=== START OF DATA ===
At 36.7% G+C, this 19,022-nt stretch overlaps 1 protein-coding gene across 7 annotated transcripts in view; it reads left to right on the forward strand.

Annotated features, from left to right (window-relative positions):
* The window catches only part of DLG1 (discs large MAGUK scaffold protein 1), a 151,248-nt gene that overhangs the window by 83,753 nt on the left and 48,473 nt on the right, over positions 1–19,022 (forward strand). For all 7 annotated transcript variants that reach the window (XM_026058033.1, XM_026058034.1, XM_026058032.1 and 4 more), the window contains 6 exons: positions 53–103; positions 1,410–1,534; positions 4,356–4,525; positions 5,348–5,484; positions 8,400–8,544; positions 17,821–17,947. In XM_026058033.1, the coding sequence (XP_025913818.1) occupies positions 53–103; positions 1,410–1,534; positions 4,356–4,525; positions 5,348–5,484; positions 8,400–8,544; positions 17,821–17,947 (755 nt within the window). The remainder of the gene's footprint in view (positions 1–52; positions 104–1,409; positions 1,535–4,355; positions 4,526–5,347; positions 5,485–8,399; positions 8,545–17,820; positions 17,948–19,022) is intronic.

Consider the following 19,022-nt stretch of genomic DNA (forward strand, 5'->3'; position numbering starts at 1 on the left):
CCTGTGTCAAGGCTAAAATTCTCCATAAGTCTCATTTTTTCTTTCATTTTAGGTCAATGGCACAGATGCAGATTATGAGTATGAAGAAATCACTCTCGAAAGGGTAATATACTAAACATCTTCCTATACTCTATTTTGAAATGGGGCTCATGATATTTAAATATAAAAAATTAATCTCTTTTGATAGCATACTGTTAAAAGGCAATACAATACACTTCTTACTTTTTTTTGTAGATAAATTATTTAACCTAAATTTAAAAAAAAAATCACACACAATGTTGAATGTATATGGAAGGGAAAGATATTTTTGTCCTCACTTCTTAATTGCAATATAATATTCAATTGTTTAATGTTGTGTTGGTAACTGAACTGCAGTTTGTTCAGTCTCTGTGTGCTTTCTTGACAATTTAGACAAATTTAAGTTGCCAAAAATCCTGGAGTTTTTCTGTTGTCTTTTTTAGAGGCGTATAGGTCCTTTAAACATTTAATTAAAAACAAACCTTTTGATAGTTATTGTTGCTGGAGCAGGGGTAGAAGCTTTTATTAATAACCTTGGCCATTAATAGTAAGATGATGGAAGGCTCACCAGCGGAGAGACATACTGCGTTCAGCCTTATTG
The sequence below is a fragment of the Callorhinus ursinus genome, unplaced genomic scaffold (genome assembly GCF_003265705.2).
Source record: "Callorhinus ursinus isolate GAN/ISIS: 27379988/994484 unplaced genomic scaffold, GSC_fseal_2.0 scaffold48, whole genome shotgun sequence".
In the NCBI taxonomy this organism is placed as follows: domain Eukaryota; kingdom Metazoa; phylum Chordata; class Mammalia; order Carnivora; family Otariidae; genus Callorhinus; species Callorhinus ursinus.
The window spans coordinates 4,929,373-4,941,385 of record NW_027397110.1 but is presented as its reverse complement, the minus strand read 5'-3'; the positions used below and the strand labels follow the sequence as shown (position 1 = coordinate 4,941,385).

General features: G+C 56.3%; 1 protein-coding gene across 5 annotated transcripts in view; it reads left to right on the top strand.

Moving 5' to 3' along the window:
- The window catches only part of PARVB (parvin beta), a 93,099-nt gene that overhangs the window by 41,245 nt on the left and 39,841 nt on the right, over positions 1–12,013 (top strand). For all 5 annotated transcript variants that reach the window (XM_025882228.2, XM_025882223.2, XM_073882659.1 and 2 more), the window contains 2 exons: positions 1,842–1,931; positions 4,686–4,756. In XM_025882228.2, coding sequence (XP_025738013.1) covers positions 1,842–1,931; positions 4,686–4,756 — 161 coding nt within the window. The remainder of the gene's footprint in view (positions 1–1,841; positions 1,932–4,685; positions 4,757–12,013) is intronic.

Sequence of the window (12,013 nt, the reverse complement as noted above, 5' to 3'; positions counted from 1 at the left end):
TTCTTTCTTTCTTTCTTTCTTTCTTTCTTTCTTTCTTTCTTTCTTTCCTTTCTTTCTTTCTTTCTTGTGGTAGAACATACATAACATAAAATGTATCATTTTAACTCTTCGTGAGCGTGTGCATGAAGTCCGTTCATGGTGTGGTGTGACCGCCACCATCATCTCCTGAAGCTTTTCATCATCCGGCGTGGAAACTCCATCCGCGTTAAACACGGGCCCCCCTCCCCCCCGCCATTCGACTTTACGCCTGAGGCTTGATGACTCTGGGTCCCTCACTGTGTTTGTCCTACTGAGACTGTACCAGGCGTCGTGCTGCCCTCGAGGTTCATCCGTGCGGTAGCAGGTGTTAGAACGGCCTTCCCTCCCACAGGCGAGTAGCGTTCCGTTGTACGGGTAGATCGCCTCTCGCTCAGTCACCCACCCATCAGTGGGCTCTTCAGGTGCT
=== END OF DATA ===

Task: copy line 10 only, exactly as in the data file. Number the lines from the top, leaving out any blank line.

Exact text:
General features: G+C 56.3%; 1 protein-coding gene across 5 annotated transcripts in view; it reads left to right on the top strand.